This is not the first time I have seen the issue of surveillance explored in art. In fact I have seen it utilized many times, and have written about it on several occasions as I consider it one of the interesting current themes that the global creative community is having an active discourse about. You can see some of my prior explorations of this topic in my articles about The Privacy Paradox 2016 group show at Reverse Gallery, the artist Joel Holmberg at New Museum, the artist Lorraine Oades and her project TV Tracker (a part of a 2015 group show of artists from Quebec at Knockdown Center). To note, there is also a radio show on NPR right now called The Privacy Paradox.

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Björn Schülke, Supersonic #3, 2008, Fiberglass, plywood, steel, motion sensors, theremin, woofer, tweeter, amplifier, paint 22 x 46 x 15 in / 56 x 117 x 38 cm

So, back to my original question, what can we learn today from Schülke’s revival of ideas from Raumpatrouille Orion? I think that the obvious conclusion is that while it was the first German sci-fi television show, from over fifty years ago, those same issues in the show apply now. Today it seems that it might still require this threatening, alien outside force to attack for all of us humans to band together to achieve peace on earth. What shape and form would that “force” take if the show were remade today? Could it be something like climate change, or related to technology?

Björn Schülke, Drone #9, 2016, Fiberglass and epoxide, wood, mirrors, aluminum, display, camera, electronics, sensors, video transmitter, 43.4 in / 110 cm, height, 118.2 in / 300 cm, diameter

Finally, it is this issue of surveillance resurfacing in both the outer space universe and the technology universe. During the Cold War era of Raumpatrouille Orion, sci-fi fear of aliens was this major allegory for xenophobia, fear of other countries, and fear of apocalyptic nuclear disaster. Sound familiar? At that time, a person might have asked, who are the aliens from outer space who are watching us, spying on us, maybe ready to attack? Today, we could think in those same terms, but digitally. Who is watching us, spying on us, maybe ready to attack, replete with our data?

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The Runway and The Slaughterhouse: In Conversation with Artist Tamara Kostianovsky

Full Original Article in Spanish Available in Vice-Versa Magazine.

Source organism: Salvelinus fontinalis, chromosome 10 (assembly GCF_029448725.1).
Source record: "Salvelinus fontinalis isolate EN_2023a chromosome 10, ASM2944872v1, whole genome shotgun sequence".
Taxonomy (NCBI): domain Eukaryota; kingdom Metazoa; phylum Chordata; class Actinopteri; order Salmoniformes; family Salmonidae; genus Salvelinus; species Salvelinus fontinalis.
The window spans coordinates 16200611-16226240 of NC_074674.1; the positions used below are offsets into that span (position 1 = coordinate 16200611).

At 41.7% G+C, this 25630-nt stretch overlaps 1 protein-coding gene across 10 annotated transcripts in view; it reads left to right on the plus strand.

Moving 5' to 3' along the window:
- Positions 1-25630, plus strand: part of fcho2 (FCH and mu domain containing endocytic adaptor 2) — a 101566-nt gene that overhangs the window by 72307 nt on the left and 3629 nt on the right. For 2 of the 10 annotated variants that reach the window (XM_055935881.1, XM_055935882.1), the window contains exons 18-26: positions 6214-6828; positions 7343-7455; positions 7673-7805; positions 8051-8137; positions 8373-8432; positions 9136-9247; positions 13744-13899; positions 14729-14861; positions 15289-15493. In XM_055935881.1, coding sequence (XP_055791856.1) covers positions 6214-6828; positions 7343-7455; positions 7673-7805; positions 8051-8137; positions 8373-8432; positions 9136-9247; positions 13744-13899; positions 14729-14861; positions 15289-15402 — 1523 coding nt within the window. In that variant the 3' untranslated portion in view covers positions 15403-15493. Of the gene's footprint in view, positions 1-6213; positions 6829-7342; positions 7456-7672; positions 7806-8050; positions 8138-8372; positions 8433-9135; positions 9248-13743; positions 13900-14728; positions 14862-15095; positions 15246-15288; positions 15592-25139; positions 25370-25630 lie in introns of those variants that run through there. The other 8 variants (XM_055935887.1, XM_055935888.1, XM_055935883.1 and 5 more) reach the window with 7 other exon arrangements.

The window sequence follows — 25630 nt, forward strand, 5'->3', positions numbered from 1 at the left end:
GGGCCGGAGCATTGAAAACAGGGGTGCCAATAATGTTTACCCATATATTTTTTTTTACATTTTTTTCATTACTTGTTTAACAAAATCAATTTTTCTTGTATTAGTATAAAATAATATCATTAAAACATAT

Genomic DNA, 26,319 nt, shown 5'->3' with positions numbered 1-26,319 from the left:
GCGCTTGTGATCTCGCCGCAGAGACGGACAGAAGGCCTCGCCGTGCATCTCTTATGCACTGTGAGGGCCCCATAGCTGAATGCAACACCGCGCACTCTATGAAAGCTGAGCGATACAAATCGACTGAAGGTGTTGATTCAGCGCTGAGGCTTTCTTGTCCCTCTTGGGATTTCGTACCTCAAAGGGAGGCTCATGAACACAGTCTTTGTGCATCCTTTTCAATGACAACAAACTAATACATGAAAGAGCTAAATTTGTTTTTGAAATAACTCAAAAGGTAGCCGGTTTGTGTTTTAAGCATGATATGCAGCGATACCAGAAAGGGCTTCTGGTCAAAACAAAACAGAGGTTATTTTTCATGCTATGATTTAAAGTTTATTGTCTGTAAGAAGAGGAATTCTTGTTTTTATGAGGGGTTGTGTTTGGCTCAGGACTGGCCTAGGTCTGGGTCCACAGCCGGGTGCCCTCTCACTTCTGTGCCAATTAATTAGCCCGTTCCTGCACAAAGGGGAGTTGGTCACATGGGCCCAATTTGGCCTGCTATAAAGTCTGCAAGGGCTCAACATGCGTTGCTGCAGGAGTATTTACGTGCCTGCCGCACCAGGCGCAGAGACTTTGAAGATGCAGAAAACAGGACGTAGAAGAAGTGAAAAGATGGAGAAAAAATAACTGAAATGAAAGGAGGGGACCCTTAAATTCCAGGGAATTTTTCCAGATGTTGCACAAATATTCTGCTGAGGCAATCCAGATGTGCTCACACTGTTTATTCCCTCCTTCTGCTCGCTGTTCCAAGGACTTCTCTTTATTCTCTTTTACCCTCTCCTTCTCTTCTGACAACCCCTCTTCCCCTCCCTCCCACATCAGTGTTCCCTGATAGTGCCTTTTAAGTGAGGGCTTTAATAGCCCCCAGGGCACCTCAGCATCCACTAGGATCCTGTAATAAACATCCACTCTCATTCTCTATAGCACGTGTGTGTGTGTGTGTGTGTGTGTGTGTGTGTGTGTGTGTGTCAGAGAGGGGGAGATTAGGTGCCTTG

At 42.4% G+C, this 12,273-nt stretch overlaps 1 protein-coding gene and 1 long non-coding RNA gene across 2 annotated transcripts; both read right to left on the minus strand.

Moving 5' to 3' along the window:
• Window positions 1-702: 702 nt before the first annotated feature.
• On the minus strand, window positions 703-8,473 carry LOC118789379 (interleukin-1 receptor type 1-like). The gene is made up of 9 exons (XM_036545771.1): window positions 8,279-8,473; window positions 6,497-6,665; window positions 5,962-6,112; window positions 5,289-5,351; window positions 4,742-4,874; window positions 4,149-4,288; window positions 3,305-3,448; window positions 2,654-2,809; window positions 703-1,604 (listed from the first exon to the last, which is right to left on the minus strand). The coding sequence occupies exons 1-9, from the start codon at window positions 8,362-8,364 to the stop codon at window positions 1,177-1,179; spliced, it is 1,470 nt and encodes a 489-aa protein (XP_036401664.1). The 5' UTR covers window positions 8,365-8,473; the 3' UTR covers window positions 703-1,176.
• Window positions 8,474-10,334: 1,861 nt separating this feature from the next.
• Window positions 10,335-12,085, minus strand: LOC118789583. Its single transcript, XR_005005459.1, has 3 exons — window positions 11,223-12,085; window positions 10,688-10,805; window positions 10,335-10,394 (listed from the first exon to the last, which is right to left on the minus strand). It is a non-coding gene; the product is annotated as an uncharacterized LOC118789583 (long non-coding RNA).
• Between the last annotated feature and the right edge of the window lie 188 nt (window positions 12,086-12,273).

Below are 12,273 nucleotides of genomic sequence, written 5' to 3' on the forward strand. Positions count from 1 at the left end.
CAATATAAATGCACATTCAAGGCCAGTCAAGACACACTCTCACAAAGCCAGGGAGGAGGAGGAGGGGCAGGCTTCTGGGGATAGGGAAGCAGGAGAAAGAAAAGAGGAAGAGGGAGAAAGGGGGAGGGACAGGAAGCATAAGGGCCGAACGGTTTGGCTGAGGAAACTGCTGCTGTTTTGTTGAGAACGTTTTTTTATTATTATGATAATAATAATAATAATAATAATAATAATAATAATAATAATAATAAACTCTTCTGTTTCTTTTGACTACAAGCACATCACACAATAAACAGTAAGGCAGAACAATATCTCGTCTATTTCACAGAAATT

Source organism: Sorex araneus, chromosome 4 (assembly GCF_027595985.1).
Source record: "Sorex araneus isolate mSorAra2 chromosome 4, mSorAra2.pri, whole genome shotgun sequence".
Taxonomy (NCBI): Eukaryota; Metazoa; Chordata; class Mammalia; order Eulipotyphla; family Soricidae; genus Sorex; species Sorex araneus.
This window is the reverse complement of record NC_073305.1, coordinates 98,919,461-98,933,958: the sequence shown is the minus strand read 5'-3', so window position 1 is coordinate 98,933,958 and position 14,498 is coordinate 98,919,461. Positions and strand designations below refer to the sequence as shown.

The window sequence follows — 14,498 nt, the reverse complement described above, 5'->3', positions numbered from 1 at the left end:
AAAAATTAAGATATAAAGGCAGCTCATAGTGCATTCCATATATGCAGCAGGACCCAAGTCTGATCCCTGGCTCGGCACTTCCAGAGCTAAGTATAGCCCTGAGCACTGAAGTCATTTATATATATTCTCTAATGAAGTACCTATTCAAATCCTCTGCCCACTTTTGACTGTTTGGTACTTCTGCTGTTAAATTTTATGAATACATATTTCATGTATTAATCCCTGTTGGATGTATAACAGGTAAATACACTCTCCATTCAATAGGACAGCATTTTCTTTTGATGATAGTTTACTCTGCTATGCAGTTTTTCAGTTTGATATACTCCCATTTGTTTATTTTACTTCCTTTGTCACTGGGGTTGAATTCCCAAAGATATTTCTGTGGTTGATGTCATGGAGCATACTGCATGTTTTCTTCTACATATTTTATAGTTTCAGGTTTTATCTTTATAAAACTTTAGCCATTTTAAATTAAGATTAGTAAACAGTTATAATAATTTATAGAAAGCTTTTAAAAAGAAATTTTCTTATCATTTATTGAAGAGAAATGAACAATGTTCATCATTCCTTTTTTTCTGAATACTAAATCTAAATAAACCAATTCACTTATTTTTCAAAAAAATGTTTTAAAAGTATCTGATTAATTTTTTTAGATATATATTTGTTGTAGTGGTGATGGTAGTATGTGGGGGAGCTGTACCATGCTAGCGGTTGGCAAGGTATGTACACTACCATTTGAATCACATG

Born in Jerusalem and raised in Buenos Aires, Artist Tamara Kostianovsky was affected by the strong culture of animal consumption in Argentina during her upbringing so much so that it became a main focus of her artistic practice. During her youth, Kostianovsky became fixated on the ubiquity of animal carcasses around her city, and came to view them as tragic and sacrificial entities that possessed a certain melancholic beauty.

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What’s more is that Kostianovsky’s experience surrounded by carnage from a young age didn’t stop at animals; her father was a plastic surgeon, and in a recent conversation, Kostainovsky explained to me that not only did she have a stint working at his office, but medical images of surgeries and dissected human body parts were commonplace in her childhood home, laying around casually, even on her kitchen table.

As an artist, Kostianovsky transitioned her career from focusing on painting to sculpture, and felt compelled to creatively work with her memories of the torn body and themes of consumption. Her 2014 collection of sculptures, “Actus Reus,” comprised a series of hanging “meat” and “animal carcasses,” which she would meticulously assemble using only her own discarded clothing (sometimes working around an armature).

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Continuing to experiment with these themes, Kostianovsky began to diversify her subject matter when a friend of hers suggested that she begin to work with birds. Kostianovsky liked this idea, and she started experimenting with feathers, ordering them off of the Internet, studying them and replicating them with fabric using new techniques.